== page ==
Prognostic features of invasive carcinoma
Table 2 summarises the findings. There was a striking improvement in κ values when circulations 902–931 were compared with the remainder, as a result of case selection. In the first six rounds, cases were selected at random from those submitted for inclusion with an original diagnosis of a specific subtype. The levels of agreement for diagnosing mucinous and lobular carcinomas were in the almost perfect and substantial ranges, respectively. The remainder was in the moderate range, with the exception of the mixed type, where the level of agreement was very low. In only three cases was this diagnosis made by the majority, although a mixed appearance was reported for nearly all of the cases.
Table 3 summarises the findings. Overall, grading was performed with a moderate level of consistency. Two other points are worthy of note. First, grade 2 was always associated with the lowest level of consistency. Second, a significant and sustained improvement in grading consistency was noted from circulation 951 onwards, coinciding with the publication of the revised guidelines.
Table 4 summarises the findings. Overall, vascular invasion was reported with only a fair level of consistency and showed no tendency to improve over the course of the scheme.
For each case, we calculated the percentage of measurements within ± 3 mm of the median. The distribution of these values in 10% bands and the mean of the values are shown for different sets of cases. For example, the percentages of readings within ± 3 mm of the median of the five medullary cases were 84.4, 94.7, 97.1, 97.1, and 98.5, so one fell between 80% and 89.9% and four fell between 90% and 99.9%; the median of these four values is 97.1%. We found an association between tumour type and the consistency of measuring size (table 5).
At circulation 952, a “whole size of tumour” measurement was introduced to include any DCIS extending for more than 1 mm beyond the invasive component. This was recorded in addition to the size of the invasive component alone to enable easy identification of carcinomas with an extensive intraduct component, which has been reported in some series to be associated with an increased risk of local recurrence.6,7 Table 6 shows the effect of introducing this additional measurement on the assessment of the invasive size component alone for ductal cases. No improvement was seen.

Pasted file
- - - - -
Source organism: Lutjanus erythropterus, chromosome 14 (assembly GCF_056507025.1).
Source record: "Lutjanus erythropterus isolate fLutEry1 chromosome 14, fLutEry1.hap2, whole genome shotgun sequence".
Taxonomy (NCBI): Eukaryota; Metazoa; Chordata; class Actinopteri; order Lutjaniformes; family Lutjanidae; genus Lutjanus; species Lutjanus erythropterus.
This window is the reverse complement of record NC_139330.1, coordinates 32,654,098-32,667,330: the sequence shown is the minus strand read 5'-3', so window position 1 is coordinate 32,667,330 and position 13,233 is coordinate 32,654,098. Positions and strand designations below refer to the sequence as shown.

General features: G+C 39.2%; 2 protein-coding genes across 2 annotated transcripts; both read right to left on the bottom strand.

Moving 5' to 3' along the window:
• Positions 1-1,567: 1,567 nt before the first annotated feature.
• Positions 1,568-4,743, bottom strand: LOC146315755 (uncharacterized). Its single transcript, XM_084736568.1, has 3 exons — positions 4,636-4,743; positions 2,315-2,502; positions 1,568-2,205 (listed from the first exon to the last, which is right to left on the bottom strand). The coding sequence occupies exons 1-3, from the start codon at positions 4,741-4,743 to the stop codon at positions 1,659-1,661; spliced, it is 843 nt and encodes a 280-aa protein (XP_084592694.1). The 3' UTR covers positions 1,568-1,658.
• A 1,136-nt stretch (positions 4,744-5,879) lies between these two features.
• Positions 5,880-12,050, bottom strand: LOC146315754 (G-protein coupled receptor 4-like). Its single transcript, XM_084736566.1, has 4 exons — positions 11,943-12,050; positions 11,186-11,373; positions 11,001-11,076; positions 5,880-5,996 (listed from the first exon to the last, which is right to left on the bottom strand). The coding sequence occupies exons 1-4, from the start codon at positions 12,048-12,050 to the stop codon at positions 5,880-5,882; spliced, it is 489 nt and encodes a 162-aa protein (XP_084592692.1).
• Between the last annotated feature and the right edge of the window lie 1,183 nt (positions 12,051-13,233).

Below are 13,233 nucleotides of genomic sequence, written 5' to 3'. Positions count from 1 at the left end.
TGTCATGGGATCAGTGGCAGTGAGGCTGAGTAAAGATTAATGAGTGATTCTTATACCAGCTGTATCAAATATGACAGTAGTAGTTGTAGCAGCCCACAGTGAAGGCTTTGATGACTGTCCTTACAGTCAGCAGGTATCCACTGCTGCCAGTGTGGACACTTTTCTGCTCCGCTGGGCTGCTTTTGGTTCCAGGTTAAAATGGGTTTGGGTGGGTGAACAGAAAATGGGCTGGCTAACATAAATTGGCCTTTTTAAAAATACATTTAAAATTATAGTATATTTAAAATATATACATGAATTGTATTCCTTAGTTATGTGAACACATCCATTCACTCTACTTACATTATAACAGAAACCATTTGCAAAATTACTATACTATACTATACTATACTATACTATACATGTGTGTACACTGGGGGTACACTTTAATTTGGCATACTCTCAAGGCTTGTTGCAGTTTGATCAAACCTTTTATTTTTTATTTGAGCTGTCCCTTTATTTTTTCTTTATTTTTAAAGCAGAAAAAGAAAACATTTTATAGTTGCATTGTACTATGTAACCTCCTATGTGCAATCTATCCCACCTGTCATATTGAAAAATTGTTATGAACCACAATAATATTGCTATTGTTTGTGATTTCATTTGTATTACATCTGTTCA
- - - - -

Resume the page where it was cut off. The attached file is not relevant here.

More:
In situ carcinoma
The majority diagnosis was lobular carcinoma in situ in four cases and DCIS in the remainder. The κ statistic for distinguishing lobular carcinoma in situ from DCIS was 0.59.
Classification of DCIS by growth pattern
Table 7 summarises the findings. Cases were classified by dominant growth pattern. Those lesions where participants recorded more than one pattern were classified as mixed. Growth pattern was the sole method of classification up to circulation 951, when it was superseded by nuclear grade in the guidelines. However, the option of using both methods was retained for the EQA scheme. Recording of growth pattern was discontinued at circulation 001. The highest value was obtained for the variant with a comedo growth pattern, with an overall κ statistic of 0.45. The overall κ statistic was unacceptably low and showed no tendency to improve over the course of our study.
Classification of DCIS by nuclear grade
Classification by nuclear grade was introduced for the second circulation of 1995. Overall κ for all circulations was only marginally better than that for growth pattern. Table 8 shows that the lowest κ statistics were invariably obtained for the intermediate category. The guidelines recommend classifying DCIS into only two categories: high nuclear grade and other. Using this system would give the same values for κ as listed under “High” (0.51 overall).
Measuring size of DCIS
Consistency of measuring DCIS was assessed by determining the percentage of cases falling within 3 mm of the median, as for invasive carcinoma. Table 9 summarises the findings and shows that DCIS is measured with less consistency than invasive carcinoma.
Consistency in diagnosis by category of pathologists
Table 10 compares the overall κ statistics achieved by members of the national coordinating group with those of all the other participants. Not surprisingly, the coordinators consistently showed less interobserver variation, although the difference has shown a steady tendency to narrow over the years.
A similar level of consistency was found, regardless of whether or not pathologists were involved in reporting specimens from the screening programme (table 11).
The level of consistency was greater for previous participants than for new participants (table 12). It subsequently increased slightly with the number of times that the participants had taken part.
Since its inception in 1990, the NHSBSP pathology EQA scheme has played a major role in monitoring the ability of large numbers of UK pathologists, both individually and collectively, to diagnose and classify breast diseases. Only the latter is dealt with here. The scheme has also been able to determine the robustness of the systems of diagnosis and classification adopted by the NHSBSP so that new approaches can be taken where necessary. Such approaches include education and training, improvement of guidelines, and changing diagnostic criteria and classifications systems.